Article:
Advanced LF (N=16)*
Cut-offAUC (95% CI)Sensitivity (95% CI)Specificity (95% CI)PLR (95% CI)NLR (95% CI)
ELF≥7.70.51 (0.43–0.59)100.0 (79.4–100.0)1.5 (0.2–5.2)1.0 (0.9–1.0)0.0 (N/A)
≥9.80.79 (0.71–0.85)68.8 (41.3–88.9)88.9 (82.4–93.7)6.2 (3.5–11.1)0.4 (0.2–0.7)
M2BPGi (COI)≥1.00.71 (0.63–0.78)50.0 (24.6–75.3)92.6 (86.9–96.4)6.8 (3.1–14.7)0.5 (0.3–0.9)
≥3.00.59 (0.50–0.67)18.8 (4.0–45.6)98.5 (94.8–99.8)12.8 (2.3–70.7)0.8 (0.6–1.0)

*See Supplemental Data Fig. 3.

Abbreviations: ELF, enhanced liver fibrosis; M2BPGi, Mac-2 binding protein glycosylation isomer; LF, liver fibrosis; TE, transient elastography; AUC, area under the curve; CI, confidence interval; PLR, positive likelihood ratio; NLR, negative likelihood ratio; N/A, not available; COI, cut-off index.



In the TE-first algorithm, the low-risk group was defined as TE≤F2, and in the biomarker-first algorithm, the low-risk group was defined as ELF<9.8 and M2BPGi<3.0. If patients were not classified into the low-risk group by each algorithm, they were divided into concordant and discordant groups depending on the combined TE and biomarker results. The concordant group was defined as high risk (TE≥F3; ELF≥9.8 or M2BPGi≥3.0), and LB was simulated only in the discordant group. Recently suggested clinical algorithms do not consider LB if the first risk assessment indicates low risk [25, 27]. However, we simulated LB consideration in the TE or biomarker low-risk group when the TE and biomarker values were discordant, not to lose cases with advanced LF in this group.

Statistical analysis

Data are expressed as mean±standard deviation (SD), median (interquartile range), or number (percentage). A normal distribution was evaluated using the Shapiro–Wilk test. The performances of ELF and M2BPGi in predicting advanced LF were evaluated by receiver operating characteristic (ROC) curve analysis. The area under the curve (AUC) with 95% confidence interval (CI), sensitivity (95% CI), specificity (95% CI), positive likelihood ratio, and NLR of manufacturer-claimed cut-off values for ELF and M2BPGi were estimated by ROC curve analysis to predict mild LF (F≤2 by TE) and advanced LF (F≥3 by TE). The Kruskal–Wallis test was used to compare values of APRI, FIB-4, ELF, and M2BPGi among fibrosis grades by TE (Supplemental Data Table 1). Chi-squared and Fisher’s exact tests were used to compare the categorical variables; ELF and M2BPGi grades among fibrosis grades by TE, between advanced LF by TE and ELF, between advanced LF by TE and M2BPGi, the expected number of LBs between ELF and M2BPGi, and the expected number of LBs between the original and each modified approach. Concordance with 95% CI and Cohen’s kappa with 95% CI between TE and ELF and between TE and M2BPGi were estimated. Cohen’s kappa was interpreted as follows: none (<0.01), slight (0.01–0.2), fair (0.21–0.4), moderate (0.41–0.6), substantial (0.61–0.8), and nearly perfect (>0.81) concordance [30]. We compared the added value of sensitivity across various combinations of TE, ELF, and M2BPGi using the concordance rate of TE, ELF, and M2BPGi as an analytical gold standard. In low-risk groups, the discordance rate between the TE/ELF and TE/M2BPGi approaches and between the ELF/TE and M2BPGi/TE approaches was compared. We considered that a sequential approach with a low discordance rate in the low-risk group would be a suitable option for use in clinical practice. Statistical analysis was performed using MedCalc Statistical Software version 20 (MedCalc Software Ltd., Ostend, Belgium; https://www.medcalc.org; 2021). G*Power software version 3.1.9.7 (Franz Faul, University of Kiel, Kiel, Germany) was used to calculate the sample size based on statistical power. P<0.05 was considered statistically significant.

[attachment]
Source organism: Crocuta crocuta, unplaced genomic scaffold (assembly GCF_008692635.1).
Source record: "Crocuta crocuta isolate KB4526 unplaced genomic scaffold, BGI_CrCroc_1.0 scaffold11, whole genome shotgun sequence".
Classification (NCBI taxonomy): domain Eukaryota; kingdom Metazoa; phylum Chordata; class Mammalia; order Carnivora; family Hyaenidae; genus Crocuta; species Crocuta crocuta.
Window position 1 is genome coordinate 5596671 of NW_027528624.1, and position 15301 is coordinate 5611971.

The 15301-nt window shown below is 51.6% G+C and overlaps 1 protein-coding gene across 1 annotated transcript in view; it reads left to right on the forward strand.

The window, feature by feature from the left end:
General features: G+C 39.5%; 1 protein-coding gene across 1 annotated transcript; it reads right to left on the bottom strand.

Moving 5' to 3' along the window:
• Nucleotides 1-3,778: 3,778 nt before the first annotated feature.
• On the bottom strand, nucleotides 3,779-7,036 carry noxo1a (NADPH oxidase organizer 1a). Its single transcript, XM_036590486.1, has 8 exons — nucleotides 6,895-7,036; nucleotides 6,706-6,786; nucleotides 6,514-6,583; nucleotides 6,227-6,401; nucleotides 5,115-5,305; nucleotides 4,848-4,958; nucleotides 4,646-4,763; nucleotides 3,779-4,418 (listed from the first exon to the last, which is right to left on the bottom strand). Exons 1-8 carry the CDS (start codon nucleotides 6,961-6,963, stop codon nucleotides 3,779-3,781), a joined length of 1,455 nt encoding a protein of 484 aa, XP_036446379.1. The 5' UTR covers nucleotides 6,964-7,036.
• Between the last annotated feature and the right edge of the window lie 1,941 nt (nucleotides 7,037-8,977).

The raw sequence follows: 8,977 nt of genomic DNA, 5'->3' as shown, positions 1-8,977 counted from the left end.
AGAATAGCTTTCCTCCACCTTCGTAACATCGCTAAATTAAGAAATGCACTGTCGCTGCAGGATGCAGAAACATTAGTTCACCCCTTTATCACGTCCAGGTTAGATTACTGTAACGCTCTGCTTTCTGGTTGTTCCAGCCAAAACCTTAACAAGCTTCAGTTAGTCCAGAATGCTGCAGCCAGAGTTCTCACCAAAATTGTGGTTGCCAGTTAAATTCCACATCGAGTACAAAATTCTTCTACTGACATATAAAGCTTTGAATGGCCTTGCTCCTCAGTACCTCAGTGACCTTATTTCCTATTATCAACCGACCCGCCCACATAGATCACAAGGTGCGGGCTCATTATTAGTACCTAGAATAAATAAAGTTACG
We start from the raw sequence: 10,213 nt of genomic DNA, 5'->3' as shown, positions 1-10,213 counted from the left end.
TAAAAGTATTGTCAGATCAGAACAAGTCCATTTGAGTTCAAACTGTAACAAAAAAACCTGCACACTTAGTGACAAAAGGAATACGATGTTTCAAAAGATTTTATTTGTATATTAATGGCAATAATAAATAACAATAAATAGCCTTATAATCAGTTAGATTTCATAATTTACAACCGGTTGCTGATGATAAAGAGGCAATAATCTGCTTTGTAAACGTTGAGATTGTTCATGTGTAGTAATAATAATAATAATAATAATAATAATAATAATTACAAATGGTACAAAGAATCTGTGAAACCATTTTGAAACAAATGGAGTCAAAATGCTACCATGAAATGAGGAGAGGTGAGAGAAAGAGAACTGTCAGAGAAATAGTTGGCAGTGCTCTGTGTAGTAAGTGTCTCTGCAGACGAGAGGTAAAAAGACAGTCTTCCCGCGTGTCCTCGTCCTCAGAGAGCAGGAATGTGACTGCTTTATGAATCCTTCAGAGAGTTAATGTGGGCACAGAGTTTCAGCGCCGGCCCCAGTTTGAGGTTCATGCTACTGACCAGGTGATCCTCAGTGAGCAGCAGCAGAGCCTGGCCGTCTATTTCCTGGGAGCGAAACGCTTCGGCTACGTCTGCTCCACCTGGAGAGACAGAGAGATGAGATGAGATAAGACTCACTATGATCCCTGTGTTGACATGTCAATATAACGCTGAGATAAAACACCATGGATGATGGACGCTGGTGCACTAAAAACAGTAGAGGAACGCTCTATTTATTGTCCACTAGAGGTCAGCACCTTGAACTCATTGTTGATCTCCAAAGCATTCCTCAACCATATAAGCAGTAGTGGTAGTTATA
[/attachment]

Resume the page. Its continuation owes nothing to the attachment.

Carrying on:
The concordance among TE, ELF, and M2BPGi to predict mild and advanced LF are presented in Table 3. The concordance rate between TE and ELF was 86.8% and that between TE and M2BPGi was 90.1%, showing similar results for both biomarkers. The concordance between TE and ELF was moderate (kappa=0.45), whereas that between TE and M2BPGi was fair (kappa=0.25).

Table 3 . Concordance among TE, ELF, and M2BPGi to predict mild LF (F≤2 by TE) and advanced LF (F≥3 by TE)

Mild LF (N=136)Advanced LF (N=16)PConcordance (95% CI)Kappa (95% CI)
ELF<9.81215<0.001*86.8 (72.7–102.9)0.45 (0.25–0.65)
≥9.81511
M2BPGi (COI)<3.0134130.00990.1 (75.7–106.6)0.25 (-0.00–0.50)
≥3.023

*Chi-squared test. Fisher’s exact test.

Abbreviations: TE, transient elastography; ELF, enhanced liver fibrosis; M2BPGi, Mac-2 binding protein glycosylation isomer; LF, liver fibrosis; CI, confidence interval; COI, cut-off index.



In ROC curve analysis, the performances of ELF and M2BPGi in predicting advanced LF did not differ significantly; however, when the manufacturer-claimed cut-off values (≥9.8 for ELF and ≥3.0 for M2BPGi) were applied, their performances differed significantly (P=0.002) (Supplemental Data Fig. 2). The concordance rate of TE, ELF, and M2BPGi was 80.9% (N=123). When it was applied as an analytical gold standard (TE+ELF+M2BPGi), three patients had advanced LF. In ROC curve analysis, the AUC was 0.97 for TE+ELF, 1.00 for TE+M2BPGi, and 0.99 for ELF+M2BPGi, showing a significant difference between TE+ELF and TE+M2BPGi (P=0.004).

The application of the TE-first algorithm, with the TE/ELF and TE/M2BPGi approaches, is shown in Fig. 1. Except for the TE low-risk group (N=136), when using the sequential combination of TE and biomarkers, the expected number of LBs was lower in the TE/ELF approach than in TE/M2BPGi approach, with no significant difference (3.3% [5/152] vs. 8.6% [13/152], P=0.059). In the TE low-risk group, the discordance rate between TE and biomarker results was significantly lower in the TE/M2BPGi approach than in the TE/ELF approach (1.5% [2/136] vs. 11.0% [15/136], P=0.002). The overall expected number of LBs was lower in the TE/M2BPGi approach than in the TE/ELF approach, with no significant difference (9.9% [15/152] vs. 13.2% [20/152], P=0.398).